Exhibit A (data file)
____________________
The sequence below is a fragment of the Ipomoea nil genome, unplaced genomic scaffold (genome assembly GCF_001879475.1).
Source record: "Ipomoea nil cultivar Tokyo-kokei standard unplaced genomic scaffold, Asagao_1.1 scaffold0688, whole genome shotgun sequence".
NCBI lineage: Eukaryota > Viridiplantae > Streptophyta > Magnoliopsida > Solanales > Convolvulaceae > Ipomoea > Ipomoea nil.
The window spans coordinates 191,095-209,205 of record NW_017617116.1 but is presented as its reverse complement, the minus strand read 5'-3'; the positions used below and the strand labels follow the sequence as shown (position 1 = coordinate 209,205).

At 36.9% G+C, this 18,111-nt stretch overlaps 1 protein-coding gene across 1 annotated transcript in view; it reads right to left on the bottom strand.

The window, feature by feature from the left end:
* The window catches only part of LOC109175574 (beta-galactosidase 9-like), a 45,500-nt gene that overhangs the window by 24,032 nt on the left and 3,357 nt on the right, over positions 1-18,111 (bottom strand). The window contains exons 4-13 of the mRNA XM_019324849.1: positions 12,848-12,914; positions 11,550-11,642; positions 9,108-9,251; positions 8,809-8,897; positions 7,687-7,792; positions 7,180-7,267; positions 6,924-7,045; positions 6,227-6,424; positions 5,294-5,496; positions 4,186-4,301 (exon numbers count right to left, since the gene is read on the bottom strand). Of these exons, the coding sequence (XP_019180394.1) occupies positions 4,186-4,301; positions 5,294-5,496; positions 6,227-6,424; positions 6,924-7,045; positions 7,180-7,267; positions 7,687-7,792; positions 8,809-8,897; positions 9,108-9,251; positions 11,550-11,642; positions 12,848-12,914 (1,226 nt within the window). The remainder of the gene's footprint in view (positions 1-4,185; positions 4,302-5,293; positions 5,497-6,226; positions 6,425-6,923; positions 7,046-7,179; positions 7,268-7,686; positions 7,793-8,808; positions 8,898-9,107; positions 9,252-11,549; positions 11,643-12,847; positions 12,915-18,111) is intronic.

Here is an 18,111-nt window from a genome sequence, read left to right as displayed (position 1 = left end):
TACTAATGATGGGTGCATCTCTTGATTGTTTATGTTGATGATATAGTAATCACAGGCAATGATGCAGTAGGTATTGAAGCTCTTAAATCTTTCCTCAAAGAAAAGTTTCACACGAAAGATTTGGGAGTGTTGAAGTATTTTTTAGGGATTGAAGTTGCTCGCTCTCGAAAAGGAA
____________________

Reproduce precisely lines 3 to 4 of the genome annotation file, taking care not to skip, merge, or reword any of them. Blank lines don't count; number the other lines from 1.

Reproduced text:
NCBI lineage: Eukaryota > Viridiplantae > Streptophyta > Magnoliopsida > Solanales > Convolvulaceae > Ipomoea > Ipomoea nil.
The window spans coordinates 191,095-209,205 of record NW_017617116.1 but is presented as its reverse complement, the minus strand read 5'-3'; the positions used below and the strand labels follow the sequence as shown (position 1 = coordinate 209,205).